Grace came to me on Monday morning crying.  She told me that Lauren and her former BFF had called her ‘stupid’.  She had been trying to keep up with them in a board game, but she could not.  This is a reality for many young adults with schizophrenia spectrum disorders and for people taking certain drugs.  There is cognitive slowing.  It can’t be helped.  When she wasn’t able to process the game as fast as they thought she should, Lauren laughed at her and said, “You are so stupid.”  Her BFF laughed at her, too, and said, “Yeah, you are so stupid!”  They then went on to laugh at her together.  It didn’t end there.  Someone began teasing her for not being as physically developed as other girls.  “So, when are you gonna get your boobs?!”  And, that’s when the pointing and laughing really started.

As a mother, I felt something rise up in me that might be called rage.  As a woman who has watched other girls victimize girls in this way, I wanted to punch a hole in my wall.  As a host, I wanted to take these girls and shout at them, “How dare you treat my daughter like that in MY house!”  I did neither of these things.  I had to sit there and collect myself.  I had to take deep breaths.  I wanted to cry on her behalf.  Her face! She just stood there full of shame, tears collecting in her eyes.

At what point do we say, “No more.  That person can no longer come here”? I had to ask myself that question.  I may be called ‘Mom’ by a lot of these kids, but I am not their mother.  I had to remember that.  I am, however, Grace’s mother, and she is vulnerable.  So, I made an executive decision.  “Grace, BFF can’t come here anymore.  She is displaying a pattern of cruelty when she comes here.  I’ve talked to her about it more than once, and she won’t stop.  You cry when she leaves.”  I talked to Eadaoin about Lauren.  She might be a perfectly appropriate “school friend”, but she is not going to be a good choice for bringing home.  She lacks compassion and empathy.  I am truly sorry that she is enduring abuse at home.  That is probably why she has learned to normalize abuse and why she is repeating those behaviors.  She is merely doing what has been done to her.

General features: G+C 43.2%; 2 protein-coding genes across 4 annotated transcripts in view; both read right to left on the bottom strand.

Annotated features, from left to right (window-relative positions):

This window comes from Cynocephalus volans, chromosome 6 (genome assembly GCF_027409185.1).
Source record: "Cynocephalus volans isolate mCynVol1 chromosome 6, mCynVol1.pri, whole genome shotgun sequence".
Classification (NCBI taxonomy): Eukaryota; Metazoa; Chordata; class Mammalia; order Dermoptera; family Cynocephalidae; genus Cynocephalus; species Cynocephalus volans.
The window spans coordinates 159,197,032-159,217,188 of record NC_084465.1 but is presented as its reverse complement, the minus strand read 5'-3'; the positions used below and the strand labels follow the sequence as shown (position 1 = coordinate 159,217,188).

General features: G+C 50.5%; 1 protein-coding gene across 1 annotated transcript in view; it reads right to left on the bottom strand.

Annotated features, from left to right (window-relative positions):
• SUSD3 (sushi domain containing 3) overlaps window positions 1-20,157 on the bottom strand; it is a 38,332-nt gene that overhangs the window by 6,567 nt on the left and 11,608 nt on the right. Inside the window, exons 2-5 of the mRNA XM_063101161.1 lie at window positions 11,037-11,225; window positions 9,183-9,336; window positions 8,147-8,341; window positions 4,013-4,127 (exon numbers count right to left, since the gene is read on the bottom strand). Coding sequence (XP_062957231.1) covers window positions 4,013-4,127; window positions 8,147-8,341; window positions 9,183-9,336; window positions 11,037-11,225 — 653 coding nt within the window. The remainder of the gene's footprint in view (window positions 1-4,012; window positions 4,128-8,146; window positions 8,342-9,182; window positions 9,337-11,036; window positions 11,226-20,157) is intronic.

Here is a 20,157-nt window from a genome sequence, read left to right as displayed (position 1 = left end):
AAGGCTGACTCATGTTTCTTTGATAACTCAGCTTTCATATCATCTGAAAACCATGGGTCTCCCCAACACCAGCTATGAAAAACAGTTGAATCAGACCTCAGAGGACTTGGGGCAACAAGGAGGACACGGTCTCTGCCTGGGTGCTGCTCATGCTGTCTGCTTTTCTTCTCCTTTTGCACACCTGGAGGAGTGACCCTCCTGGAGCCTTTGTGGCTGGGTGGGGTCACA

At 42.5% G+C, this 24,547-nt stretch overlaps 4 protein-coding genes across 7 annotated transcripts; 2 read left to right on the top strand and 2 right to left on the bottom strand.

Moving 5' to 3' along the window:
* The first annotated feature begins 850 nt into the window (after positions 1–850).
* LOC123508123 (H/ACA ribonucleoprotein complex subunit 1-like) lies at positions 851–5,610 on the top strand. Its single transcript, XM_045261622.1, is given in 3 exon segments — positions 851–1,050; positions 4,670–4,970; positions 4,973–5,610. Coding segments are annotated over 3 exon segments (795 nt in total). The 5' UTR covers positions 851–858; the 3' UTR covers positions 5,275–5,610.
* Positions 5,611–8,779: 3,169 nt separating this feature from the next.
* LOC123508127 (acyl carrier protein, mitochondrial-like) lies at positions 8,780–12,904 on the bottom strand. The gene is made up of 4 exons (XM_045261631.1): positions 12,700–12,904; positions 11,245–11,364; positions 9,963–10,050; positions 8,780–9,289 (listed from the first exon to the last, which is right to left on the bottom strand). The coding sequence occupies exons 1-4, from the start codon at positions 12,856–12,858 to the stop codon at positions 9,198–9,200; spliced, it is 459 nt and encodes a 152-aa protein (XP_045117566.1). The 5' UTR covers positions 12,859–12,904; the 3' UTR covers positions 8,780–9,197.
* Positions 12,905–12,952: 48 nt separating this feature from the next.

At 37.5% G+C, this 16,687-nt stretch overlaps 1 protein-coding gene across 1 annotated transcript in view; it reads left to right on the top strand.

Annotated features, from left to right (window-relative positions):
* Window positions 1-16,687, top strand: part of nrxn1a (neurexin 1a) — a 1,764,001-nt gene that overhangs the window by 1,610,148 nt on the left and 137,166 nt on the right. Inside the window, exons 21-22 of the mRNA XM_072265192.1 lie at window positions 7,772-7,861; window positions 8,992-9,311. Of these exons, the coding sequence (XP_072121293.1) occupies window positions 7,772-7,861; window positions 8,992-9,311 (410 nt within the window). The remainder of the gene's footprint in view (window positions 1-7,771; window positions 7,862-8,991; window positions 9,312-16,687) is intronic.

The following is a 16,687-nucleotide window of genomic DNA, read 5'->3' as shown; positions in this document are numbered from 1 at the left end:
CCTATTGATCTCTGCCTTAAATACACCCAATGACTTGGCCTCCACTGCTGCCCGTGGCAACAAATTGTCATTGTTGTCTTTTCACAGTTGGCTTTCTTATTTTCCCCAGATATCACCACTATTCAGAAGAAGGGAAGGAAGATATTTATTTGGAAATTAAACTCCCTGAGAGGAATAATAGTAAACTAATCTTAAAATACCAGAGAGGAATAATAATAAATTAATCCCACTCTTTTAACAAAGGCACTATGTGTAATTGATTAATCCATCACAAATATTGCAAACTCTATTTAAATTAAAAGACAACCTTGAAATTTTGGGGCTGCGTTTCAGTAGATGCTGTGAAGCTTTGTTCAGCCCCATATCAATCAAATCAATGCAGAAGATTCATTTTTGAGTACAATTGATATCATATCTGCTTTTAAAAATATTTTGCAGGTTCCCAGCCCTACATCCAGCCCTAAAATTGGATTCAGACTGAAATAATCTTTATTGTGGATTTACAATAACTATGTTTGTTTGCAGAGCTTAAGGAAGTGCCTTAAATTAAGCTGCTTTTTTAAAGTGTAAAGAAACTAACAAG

These red flags, however, must be observed, and we have to follow our instincts.  This is how we learn to make good choices in our relationships.  If I don’t want to raise my daughters to tolerate abuse in their relationships, then I have to make the tough decisions about who will and will not come here.  They have to know that they are worth something.  They are worth more than something.  Do they want to hang out with people who think it’s funny to bully and call vulnerable people names? Do they want to be with girls who engage in relational aggression? This is how we develop a conscience in our children.  We point out these behaviors and ask them what they think.  In the end, Grace cried out of relief.  She had not wanted BFF to come to our home anymore.  She simply didn’t know what to do about it.  She was glad that I made the executive decision for her.  Eadaoin understood, too.  She said that she didn’t realize that Lauren would behave so badly, and she apologized to Grace.

It was a very fine line for me to walk.  I remember being 16.  I tied my identity to my choice of friends.  If my mom didn’t like my friends, then she didn’t like me.  I had to be so careful in how I talked about Lauren to Eadaoin.  I wanted her to know that she could still make good decisions.  I still believed in her, and I didn’t view Lauren as ‘all bad’.

I keep waiting for life to get easier, but I think that’s magical thinking.  I think we just need to increase our stamina.  Life is the ultimate marathon.  People praise and admire those who finish the IRONMAN triathlon or the Leadville 100.  I think finishing life well should not go unnoticed.  It is the greatest test of character, will, and endurance.  Feel good about yourself today.  You showed up for your life.  I guess now it’s a matter of how we show up, isn’t it?